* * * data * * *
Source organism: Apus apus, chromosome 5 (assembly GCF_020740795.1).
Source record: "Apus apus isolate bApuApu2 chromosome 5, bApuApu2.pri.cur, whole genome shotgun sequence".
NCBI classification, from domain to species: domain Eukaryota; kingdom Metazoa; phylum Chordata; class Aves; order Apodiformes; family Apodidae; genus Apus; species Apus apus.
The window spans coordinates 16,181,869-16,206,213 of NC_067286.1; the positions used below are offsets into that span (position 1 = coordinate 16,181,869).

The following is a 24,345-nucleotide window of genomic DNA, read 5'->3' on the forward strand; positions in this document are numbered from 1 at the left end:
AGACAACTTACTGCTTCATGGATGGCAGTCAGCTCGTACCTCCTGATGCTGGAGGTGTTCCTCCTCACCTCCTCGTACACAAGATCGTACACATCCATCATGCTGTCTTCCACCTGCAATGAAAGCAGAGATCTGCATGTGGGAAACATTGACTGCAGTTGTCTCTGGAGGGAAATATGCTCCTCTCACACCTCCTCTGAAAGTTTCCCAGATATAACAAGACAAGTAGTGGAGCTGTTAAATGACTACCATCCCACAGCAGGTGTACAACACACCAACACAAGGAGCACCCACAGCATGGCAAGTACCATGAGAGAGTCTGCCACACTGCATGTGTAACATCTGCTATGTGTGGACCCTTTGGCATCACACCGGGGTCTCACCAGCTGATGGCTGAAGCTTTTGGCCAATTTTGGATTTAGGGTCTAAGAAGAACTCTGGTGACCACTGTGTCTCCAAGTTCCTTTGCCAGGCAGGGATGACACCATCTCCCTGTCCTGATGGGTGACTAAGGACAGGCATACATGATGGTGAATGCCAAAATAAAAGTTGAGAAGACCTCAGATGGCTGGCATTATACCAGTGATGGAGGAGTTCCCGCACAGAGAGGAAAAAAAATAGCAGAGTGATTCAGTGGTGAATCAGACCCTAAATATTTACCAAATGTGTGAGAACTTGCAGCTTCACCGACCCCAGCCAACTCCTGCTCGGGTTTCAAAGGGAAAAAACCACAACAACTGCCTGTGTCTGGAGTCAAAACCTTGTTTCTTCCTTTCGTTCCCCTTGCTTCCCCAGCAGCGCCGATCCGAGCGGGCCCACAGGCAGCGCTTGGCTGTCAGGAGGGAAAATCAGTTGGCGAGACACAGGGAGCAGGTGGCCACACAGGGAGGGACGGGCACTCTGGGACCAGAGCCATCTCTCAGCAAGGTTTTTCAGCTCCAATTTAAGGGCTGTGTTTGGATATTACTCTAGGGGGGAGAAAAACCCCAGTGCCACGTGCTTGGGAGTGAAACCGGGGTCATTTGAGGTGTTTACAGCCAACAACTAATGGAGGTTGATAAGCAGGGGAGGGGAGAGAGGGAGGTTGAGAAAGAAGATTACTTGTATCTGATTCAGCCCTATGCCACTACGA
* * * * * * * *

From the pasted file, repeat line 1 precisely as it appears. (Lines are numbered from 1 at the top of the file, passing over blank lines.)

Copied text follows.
Source organism: Apus apus, chromosome 5 (assembly GCF_020740795.1).